In a screen for A. thaliana mutants with enhanced disease resistance we isolated a new allele of COI1, coi1-20. Consistent with previous finding by Feys et al. (1994), this mutant exhibits strong resistance to P. syringae, consisting of the complete absence of visible disease symptoms and restriction of bacterial growth within mutant leaf tissue (Figure 1a,b). coi1-20 mutant plants do not exhibit any significant alteration in their responses to the virulent fungal pathogen E. cichoracearum(Figure 1c; Table 2) and the viral pathogen CaMV, suggesting that the enhanced resistance exhibited by the coi1-20 mutant could be limited to phytopathogenic pseudomonads. These findings are interesting given that in other studies the coi1-1 mutant exhibited increased susceptibility to several fungal plant pathogens including Pythium sp. (Vijayan et al., 1998), Alternaria brassicicola (Thomma et al., 1998), and Botrytis cinerea (Thomma et al., 1998), as well as to Erwinea carotovora (Norman-Setterblad et al., 2000), a macerating bacterial pathogen. Alternaria brassicicola, B. cinerea and Pythium sp. are not usually capable of causing disease on healthy A. thaliana plants, and resistance against all of these pathogens is thought to be controlled by JA-mediated defense responses (Dong, 1998; Staswick et al., 1992). Therefore it is not surprising that the coi1-1 mutant, with its insensitivity to JA, exhibits increased susceptibility to these pathogens. However, it is somewhat counter-intuitive that coi1 mutants exhibit strong resistance to P. syringae, a pathogen known to be controlled by SA-dependent defense responses (Dong, 1998). This finding prompted us to examine more closely the role of SA-dependent signaling in coi1-20 resistance to PstDC3000.
We have demonstrated that resistance to PstDC3000 in coi1-20 is correlated with enhanced induction of PR-1 expression on infection with PstDC3000 (Figure 2a). Although coi1-20 plants do not constitutively express PR-1, expression of this gene is much more rapidly and strongly induced following infection with PstDC3000 than is observed in wild-type plants. These findings suggest that in the coi1-20 mutant, the SA-mediated defense pathway is sensitized to respond to infection by PstDC3000. Other A. thaliana disease resistance mutants that exhibit enhanced activation of defense responses upon pathogen invasion have been reported (Frye and Innes, 1998; Vogel and Somerville, 2000), but none that we are aware of exhibits as rapid and strong a response as that shown by coi1-20.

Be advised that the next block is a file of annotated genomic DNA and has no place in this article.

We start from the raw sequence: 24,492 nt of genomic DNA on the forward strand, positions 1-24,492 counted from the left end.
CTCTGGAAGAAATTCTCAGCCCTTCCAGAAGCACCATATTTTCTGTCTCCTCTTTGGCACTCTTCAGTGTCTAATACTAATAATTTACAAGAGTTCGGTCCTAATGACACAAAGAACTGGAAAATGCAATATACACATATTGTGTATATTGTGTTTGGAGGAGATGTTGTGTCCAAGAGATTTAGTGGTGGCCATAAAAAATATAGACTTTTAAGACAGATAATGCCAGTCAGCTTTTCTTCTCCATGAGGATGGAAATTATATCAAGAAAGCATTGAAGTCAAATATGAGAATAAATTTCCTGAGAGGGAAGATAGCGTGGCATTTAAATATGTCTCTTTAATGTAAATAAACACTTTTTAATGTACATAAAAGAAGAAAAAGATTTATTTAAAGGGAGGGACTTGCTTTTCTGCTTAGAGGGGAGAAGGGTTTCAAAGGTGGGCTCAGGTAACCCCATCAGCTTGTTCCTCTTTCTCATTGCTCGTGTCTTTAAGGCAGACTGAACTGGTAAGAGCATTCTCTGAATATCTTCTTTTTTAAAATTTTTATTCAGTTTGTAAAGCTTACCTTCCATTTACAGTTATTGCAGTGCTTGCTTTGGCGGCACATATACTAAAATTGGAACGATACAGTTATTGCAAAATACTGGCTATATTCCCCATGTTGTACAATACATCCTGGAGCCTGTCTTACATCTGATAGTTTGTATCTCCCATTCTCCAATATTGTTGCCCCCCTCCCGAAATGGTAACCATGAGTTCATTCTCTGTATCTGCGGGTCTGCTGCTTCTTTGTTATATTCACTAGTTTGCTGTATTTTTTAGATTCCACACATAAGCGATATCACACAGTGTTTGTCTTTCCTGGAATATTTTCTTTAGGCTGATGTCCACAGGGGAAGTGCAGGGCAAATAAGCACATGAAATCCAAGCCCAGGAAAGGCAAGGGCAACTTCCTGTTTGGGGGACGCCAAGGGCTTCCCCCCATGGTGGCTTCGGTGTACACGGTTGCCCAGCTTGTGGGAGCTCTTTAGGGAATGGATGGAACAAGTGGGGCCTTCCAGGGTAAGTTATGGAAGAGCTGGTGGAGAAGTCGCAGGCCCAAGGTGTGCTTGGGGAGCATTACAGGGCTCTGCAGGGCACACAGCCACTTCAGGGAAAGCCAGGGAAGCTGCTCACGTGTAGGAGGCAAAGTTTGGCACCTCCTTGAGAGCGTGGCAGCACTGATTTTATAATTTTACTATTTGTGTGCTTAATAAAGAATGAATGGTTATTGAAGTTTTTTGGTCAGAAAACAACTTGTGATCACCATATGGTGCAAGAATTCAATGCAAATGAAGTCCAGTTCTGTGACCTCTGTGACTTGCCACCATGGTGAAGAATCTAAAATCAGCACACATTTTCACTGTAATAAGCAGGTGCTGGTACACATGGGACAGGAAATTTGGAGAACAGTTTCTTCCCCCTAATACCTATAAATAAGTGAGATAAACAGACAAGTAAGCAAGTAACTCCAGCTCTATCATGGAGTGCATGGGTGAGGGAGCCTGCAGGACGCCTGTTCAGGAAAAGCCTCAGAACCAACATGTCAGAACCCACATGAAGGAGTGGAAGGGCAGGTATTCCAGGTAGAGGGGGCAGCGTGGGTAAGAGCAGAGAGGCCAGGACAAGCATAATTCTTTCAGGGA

As further evidence that SA-mediated defenses are required for coi1-20 resistance to PstDC3000, we found that coi1-20 nahG and coi1-20 npr1-1 double mutants do not express PR-1 in response to PstDC3000 (Figure 2b) and support elevated levels of pathogen growth compared to coi1-20 plants (Figure 4). In fact, both coi1-20 nahG plants and nahG plants allow indistinguishably high levels of pathogen growth, suggesting that the ability to restrict growth of PstDC3000 is fully dependent on SA. In contrast, coi1-20 npr1-1 plants allowed intermediate levels of pathogen growth (less than npr1-1 but more than the coi1-20 mutant), suggesting that SA signaling activates other defense pathways in addition to those regulated by NPR1. Evidence for NPR1-independent defense responses has also been reported in studies of cpr6, ssi1 and acd6 (Clarke et al., 1998; Rate et al., 1999; Shah et al., 1999). However, although the npr1-1 mutant appears to completely lack NPR1 function (Cao et al., 1994); X. Dong, personal communication), the fact that npr1-1 is a mis-sense mutation (Cao et al., 1997), rather than a true null allele, must be taken into consideration when interpreting these results.